Law Firms and Insurance Companies should not advise on Child Abuse Policy

If you were appalled by the article published by the law firm Rothgerber Johnson & Lyon, which I wrote about in last week’s post,  here is something heartening.  Victor Vieth, Director of the National Child Protection Training Center, has written an article titled  Suffer the Children:  Developing Effective Church Policies on Child MaltreatmentHe gives ten concrete suggestions for faith institutions as they develop policies against child abuse.

Many of these suggestions are focused on current abuse, how to prevent it and how to deal with it when it happens.  Some are also pertinent to abuse that happened in the past, sometimes many years in the past.  The parentheses are my own thoughts and quotes from the article are in italics.

  • Consult with at least one child abuse expert in developing policies. (The author notes that insurance companies do not qualify as experts in this area.  I think the same can be said of many law firms.  Missions should develop policies on how to deal with past abuse, not just current abuse.  SIM does not have such a policy – last time I checked – and handles cases on the fly, stumbling through them and bringing more pain to the victims.)
  • Understand that insurance providers and some law firms have a vested interest in preventing future abuse – and keeping quiet about past abuse.  “When issues of past abuse arise, insurance companies and some law firms encourage churches to keep quiet and to limit any internal investigation….Ironically, this sort of advice actually increases the chance a church or other faith institution will be sued by victims. This is because most victims are not interested in large monetary settlements – they are interested in public, unequivocal apologies, genuine church reform and compassionate assistance in addressing the medical, mental health and spiritual damage inflicted by the perpetrator.”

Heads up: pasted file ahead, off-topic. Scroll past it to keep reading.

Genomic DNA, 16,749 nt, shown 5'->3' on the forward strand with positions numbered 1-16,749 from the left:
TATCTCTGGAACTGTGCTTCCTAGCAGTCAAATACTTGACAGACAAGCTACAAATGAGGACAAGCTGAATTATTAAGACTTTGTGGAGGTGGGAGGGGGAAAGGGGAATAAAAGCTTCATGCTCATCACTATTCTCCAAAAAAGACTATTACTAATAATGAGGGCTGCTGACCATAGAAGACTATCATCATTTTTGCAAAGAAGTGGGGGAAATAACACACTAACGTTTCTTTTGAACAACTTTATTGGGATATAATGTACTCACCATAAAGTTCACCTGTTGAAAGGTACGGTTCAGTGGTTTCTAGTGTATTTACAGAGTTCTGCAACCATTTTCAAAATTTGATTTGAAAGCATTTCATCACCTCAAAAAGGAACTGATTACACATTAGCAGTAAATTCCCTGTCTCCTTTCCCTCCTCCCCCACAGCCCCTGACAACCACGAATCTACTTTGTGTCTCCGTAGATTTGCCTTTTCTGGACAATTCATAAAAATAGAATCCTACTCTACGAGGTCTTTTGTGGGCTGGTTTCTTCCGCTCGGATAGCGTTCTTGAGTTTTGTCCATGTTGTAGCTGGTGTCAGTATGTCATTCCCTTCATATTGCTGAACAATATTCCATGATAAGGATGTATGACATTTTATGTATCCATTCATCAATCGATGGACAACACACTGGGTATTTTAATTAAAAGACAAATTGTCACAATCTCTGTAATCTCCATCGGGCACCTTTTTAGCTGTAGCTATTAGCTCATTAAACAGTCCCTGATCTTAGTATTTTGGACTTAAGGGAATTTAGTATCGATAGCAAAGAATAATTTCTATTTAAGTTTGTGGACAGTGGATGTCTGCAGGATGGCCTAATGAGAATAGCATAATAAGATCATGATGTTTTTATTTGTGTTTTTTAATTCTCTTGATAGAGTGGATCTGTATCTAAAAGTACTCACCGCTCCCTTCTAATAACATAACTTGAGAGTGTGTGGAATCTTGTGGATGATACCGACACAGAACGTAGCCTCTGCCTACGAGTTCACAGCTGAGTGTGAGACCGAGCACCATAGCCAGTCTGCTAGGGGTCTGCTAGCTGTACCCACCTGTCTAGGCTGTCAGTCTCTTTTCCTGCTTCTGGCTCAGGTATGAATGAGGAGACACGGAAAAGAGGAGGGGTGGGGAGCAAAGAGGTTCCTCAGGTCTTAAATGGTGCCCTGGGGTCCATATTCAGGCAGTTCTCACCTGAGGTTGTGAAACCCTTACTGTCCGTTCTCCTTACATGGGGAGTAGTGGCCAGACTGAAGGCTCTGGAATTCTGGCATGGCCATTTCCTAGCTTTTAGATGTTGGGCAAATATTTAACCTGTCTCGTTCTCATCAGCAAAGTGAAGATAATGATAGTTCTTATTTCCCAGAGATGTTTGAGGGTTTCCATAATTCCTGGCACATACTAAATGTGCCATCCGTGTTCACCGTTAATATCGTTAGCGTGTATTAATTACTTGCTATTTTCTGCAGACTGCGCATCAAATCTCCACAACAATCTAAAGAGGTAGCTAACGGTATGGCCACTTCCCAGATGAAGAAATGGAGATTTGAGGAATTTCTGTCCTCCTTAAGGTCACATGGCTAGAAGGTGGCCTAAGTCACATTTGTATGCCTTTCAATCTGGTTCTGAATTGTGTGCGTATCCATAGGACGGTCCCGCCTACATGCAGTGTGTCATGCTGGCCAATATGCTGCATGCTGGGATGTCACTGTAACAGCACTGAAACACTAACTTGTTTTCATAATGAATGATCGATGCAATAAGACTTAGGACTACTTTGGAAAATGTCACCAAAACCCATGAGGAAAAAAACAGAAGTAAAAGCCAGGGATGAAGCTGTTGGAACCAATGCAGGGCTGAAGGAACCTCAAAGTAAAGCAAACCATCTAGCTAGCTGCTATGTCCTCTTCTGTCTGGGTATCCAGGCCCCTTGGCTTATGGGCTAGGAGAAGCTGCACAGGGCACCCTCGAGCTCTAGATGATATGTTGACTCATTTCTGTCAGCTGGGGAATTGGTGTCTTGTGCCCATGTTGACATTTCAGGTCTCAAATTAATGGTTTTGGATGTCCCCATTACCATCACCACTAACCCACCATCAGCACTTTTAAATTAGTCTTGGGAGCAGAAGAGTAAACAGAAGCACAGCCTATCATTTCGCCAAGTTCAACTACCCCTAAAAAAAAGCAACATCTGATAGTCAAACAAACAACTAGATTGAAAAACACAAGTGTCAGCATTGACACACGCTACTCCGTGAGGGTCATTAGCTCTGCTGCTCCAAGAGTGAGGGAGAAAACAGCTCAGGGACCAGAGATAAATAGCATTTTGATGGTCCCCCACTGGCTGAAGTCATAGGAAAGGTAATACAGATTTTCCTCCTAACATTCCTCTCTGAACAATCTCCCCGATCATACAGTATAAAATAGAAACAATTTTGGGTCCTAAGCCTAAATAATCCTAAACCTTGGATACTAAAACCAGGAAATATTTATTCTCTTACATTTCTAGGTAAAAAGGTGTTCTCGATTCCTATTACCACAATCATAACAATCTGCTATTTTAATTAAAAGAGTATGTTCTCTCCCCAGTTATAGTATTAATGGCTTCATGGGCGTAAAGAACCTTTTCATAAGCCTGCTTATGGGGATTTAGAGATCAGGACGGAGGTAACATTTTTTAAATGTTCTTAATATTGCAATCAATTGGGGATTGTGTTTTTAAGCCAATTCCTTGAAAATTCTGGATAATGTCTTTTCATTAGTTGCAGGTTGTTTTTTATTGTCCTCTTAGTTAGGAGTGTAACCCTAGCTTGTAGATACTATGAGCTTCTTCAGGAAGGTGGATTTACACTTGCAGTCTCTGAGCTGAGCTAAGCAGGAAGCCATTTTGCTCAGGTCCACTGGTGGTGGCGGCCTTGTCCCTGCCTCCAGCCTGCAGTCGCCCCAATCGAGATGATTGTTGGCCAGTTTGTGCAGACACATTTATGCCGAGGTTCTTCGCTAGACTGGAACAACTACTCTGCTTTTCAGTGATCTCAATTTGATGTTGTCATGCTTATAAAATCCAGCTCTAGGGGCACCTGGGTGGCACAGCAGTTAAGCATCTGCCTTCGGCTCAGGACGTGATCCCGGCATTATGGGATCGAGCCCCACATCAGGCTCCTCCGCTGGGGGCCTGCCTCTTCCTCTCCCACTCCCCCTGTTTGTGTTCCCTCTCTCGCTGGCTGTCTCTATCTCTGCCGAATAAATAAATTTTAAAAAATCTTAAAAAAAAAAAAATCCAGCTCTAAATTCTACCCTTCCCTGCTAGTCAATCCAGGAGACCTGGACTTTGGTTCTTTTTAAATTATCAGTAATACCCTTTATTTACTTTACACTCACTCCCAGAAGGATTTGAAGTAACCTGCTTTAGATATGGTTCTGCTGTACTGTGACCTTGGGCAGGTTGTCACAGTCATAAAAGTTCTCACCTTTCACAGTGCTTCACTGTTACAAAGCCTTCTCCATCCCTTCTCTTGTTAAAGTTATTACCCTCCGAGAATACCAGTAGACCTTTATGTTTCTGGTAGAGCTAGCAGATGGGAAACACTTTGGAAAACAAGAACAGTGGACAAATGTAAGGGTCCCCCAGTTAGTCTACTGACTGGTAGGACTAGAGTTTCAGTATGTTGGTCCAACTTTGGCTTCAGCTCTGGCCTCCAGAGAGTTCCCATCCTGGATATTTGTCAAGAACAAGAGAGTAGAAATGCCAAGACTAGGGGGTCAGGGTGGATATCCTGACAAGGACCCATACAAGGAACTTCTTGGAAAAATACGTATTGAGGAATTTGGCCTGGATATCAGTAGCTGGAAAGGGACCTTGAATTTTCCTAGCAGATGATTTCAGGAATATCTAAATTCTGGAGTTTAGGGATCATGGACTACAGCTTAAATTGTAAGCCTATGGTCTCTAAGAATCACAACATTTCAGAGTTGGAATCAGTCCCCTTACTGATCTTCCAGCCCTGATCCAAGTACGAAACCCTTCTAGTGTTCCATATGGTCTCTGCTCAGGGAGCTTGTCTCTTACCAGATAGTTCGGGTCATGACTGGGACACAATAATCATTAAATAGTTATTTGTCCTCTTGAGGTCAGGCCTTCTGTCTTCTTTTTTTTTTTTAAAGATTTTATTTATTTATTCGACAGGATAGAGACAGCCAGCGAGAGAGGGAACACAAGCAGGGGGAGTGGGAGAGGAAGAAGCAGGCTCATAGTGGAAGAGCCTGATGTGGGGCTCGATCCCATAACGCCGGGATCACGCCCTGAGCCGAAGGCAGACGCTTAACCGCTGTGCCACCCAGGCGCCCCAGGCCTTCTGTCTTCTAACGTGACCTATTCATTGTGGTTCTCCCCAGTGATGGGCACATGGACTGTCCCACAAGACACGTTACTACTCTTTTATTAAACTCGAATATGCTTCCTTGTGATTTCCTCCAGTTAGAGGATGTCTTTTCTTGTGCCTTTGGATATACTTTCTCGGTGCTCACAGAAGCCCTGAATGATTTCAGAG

• Be cognizant that many offenders are seeking “cheap grace.”  Dietrich Bonhoeffer defined this as “grace sold on the market like cheapjacks’ wares. The sacraments, the forgiveness of sin, and the consolations of religion are thrown away at cut prices.”  The author states that “Many sex offenders have found the value of “cheap grace” in faith communities. Simply put, these sex offenders have come to realize that if they cry readily and mouth the words of repentance they won’t have to take any action to remedy the damage they have inflicted. ” (Perhaps this explains why there are still child abusers employed by SIM.  They are all too ready to extend this grace to their co-workers and peers at the expense of the victim.)

These suggestions and the other seven listed in the article are clearly meant to advocate for the victims, putting their needs first so that they are not victimized further by the church or mission.  I think the church or mission has to ask themselves whose side they are on.  Do they truly care about helping the wounded victim, or are they interested only in protecting their reputations?   Are they going to continue to follow the advice of people who want them to cover up the truth?

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